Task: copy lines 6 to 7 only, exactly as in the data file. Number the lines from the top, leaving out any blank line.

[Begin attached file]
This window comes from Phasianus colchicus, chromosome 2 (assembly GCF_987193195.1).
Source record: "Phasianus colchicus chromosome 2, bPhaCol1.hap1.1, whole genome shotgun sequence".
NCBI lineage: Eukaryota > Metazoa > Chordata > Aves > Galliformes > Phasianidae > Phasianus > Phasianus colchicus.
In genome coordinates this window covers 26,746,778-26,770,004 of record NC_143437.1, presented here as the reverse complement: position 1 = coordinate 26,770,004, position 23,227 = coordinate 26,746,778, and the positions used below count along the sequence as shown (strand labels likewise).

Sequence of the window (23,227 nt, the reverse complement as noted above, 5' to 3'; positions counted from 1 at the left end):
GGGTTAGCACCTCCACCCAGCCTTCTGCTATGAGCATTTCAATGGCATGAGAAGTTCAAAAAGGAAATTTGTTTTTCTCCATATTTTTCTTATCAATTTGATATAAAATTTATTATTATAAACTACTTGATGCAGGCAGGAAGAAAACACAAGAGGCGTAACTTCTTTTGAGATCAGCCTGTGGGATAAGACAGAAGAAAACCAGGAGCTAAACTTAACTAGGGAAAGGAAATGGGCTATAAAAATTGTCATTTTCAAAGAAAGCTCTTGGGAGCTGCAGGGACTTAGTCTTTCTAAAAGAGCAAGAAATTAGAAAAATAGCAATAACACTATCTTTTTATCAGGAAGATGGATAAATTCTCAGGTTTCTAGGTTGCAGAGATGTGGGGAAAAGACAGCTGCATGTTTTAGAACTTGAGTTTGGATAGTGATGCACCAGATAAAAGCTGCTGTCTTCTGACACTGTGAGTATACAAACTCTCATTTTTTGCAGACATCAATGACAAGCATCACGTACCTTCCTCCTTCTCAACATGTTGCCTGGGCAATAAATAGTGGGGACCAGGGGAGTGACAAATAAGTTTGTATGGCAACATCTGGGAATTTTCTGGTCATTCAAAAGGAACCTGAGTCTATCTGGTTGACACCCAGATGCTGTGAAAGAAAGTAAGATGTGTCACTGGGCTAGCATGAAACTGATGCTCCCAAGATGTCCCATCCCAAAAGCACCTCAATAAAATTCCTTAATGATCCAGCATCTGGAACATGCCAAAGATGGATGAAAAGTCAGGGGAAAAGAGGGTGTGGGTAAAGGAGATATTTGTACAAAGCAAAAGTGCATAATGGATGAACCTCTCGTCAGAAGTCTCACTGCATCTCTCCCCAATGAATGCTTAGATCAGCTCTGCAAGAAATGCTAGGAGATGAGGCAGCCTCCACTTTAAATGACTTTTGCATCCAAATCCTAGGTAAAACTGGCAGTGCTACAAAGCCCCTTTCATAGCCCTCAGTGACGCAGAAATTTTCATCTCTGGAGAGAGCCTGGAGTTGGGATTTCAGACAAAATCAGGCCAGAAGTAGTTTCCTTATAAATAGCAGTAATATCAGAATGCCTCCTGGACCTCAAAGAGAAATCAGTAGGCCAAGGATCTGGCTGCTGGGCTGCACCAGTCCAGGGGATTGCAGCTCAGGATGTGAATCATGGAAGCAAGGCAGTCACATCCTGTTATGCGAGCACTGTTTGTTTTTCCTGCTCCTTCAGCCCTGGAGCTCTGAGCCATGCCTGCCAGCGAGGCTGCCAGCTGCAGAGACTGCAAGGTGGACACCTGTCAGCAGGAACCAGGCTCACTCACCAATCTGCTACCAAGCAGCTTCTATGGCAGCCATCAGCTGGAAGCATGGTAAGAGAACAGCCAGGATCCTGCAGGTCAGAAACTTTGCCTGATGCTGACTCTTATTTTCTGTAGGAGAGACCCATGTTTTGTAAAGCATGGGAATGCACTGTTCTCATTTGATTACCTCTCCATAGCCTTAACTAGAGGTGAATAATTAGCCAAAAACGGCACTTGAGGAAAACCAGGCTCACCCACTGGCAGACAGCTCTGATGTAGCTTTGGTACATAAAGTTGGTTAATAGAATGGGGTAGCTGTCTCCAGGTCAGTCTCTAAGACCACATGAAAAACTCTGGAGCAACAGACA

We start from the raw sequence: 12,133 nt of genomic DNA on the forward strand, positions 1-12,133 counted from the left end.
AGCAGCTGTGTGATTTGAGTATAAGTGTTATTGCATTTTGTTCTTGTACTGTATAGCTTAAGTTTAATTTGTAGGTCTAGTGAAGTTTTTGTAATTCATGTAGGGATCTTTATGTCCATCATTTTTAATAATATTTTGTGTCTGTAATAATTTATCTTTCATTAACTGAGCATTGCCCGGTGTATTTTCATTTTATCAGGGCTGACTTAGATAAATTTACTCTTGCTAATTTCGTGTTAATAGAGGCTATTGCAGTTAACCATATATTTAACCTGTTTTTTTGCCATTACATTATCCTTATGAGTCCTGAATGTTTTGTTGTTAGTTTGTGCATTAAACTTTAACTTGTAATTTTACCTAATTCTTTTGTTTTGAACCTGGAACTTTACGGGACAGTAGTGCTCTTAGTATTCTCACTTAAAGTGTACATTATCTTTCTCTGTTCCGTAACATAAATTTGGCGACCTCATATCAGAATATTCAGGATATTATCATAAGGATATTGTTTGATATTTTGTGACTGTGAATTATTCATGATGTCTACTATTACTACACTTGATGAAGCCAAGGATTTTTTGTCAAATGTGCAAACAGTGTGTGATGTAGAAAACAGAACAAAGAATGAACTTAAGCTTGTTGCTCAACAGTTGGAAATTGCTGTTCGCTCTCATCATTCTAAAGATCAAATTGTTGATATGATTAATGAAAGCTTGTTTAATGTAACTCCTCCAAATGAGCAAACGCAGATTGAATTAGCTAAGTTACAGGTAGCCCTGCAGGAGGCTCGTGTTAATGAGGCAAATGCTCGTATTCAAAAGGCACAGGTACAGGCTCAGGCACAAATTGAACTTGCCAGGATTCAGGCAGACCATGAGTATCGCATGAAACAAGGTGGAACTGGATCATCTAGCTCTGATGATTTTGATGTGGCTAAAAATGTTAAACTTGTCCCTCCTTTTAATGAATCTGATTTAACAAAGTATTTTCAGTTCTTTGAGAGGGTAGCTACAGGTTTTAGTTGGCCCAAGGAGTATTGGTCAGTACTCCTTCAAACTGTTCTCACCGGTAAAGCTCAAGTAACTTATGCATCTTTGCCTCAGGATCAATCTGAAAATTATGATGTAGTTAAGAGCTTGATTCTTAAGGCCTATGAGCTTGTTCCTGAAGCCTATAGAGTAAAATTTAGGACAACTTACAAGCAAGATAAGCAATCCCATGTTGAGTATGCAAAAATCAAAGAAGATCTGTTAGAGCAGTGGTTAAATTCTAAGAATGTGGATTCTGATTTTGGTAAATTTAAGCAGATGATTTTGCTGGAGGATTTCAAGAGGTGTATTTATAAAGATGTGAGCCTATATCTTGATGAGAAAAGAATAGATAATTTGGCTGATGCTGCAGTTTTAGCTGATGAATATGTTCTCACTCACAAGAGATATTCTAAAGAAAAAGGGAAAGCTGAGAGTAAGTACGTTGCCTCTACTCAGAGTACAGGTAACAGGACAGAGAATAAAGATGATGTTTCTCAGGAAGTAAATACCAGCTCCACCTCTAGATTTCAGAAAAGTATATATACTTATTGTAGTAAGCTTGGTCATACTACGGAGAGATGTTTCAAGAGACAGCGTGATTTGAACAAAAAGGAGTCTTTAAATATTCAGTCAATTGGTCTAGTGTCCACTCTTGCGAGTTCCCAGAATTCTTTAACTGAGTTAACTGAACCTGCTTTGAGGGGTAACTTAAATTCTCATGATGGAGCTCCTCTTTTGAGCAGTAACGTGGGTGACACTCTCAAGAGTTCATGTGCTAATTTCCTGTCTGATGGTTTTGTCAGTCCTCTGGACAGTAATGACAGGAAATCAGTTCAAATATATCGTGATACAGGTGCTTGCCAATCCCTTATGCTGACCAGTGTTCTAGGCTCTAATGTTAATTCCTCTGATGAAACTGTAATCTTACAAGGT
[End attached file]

GGGTTAGCACCTCCACCCAGCCTTCTGCTATGAGCATTTCAATGGCATGAGAAGTTCAAAAAGGAAATTTGTTTTTCTCCATATTTTTCTTATCAATTTGATATAAAATTTATTATTATAAACTACTTGATGCAGGCAGGAAGAAAACACAAGAGGCGTAACTTCTTTTGAGATCAGCCTGTGGGATAAGACAGAAGAAAACCAGGAGCTAAACTTAACTAGGGAAAGGAAATGGGCTATAAAAATTGTCATTTTCAAAGAAAGCTCTTGGGAGCTGCAGGGACTTAGTCTTTCTAAAAGAGCAAGAAATTAGAAAAATAGCAATAACACTATCTTTTTATCAGGAAGATGGATAAATTCTCAGGTTTCTAGGTTGCAGAGATGTGGGGAAAAGACAGCTGCATGTTTTAGAACTTGAGTTTGGATAGTGATGCACCAGATAAAAGCTGCTGTCTTCTGACACTGTGAGTATACAAACTCTCATTTTTTGCAGACATCAATGACAAGCATCACGTACCTTCCTCCTTCTCAACATGTTGCCTGGGCAATAAATAGTGGGGACCAGGGGAGTGACAAATAAGTTTGTATGGCAACATCTGGGAATTTTCTGGTCATTCAAAAGGAACCTGAGTCTATCTGGTTGACACCCAGATGCTGTGAAAGAAAGTAAGATGTGTCACTGGGCTAGCATGAAACTGATGCTCCCAAGATGTCCCATCCCAAAAGCACCTCAATAAAATTCCTTAATGATCCAGCATCTGGAACATGCCAAAGATGGATGAAAAGTCAGGGGAAAAGAGGGTGTGGGTAAAGGAGATATTTGTACAAAGCAAAAGTGCATAATGGATGAACCTCTCGTCAGAAGTCTCACTGCATCTCTCCCCAATGAATGCTTAGATCAGCTCTGCAAGAAATGCTAGGAGATGAGGCAGCCTCCACTTTAAATGACTTTTGCATCCAAATCCTAGGTAAAACTGGCAGTGCTACAAAGCCCCTTTCATAGCCCTCAGTGACGCAGAAATTTTCATCTCTGGAGAGAGCCTGGAGTTGGGATTTCAGACAAAATCAGGCCAGAAGTAGTTTCCTTATAAATAGCAGTAATATCAGAATGCCTCCTGGACCTCAAAGAGAAATCAGTAGGCCAAGGATCTGGCTGCTGGGCTGCACCAGTCCAGGGGATTGCAGCTCAGGATGTGAATCATGGAAGCAAGGCAGTCACATCCTGTTATGCGAGCACTGTTTGTTTTTCCTGCTCCTTCAGCCCTGGAGCTCTGAGCCATGCCTGCCAGCGAGGCTGCCAGCTGCAGAGACTGCAAGGTGGACACCTGTCAGCAGGAACCAGGCTCACTCACCAATCTGCTACCAAGCAGCTTCTATGGCAGCCATCAGCTGGAAGCATGGTAAGAGAACAGCCAGGATCCTGCAGGTCAGAAACTTTGCCTGATGCTGACTCTTATTTTCTGTAGGAGAGACCCATGTTTTGTAAAGCATGGGAATGCACTGTTCTCATTTGATTACCTCTCCATAGCCTTAACTAGAGGTGAATAATTAGCCAAAAACGGCACTTGAGGAAAACCAGGCTCACCCACTGGCAGACAGCTCTGATGTAGCTTTGGTACATAAAGTTGGTTAATAGAATGGGGTAGCTGTCTCCAGGTCAGTCTCTAAGACCACATGAAAAACTCTGGAGCAACAGACA

We start from the raw sequence: 12,133 nt of genomic DNA on the forward strand, positions 1-12,133 counted from the left end.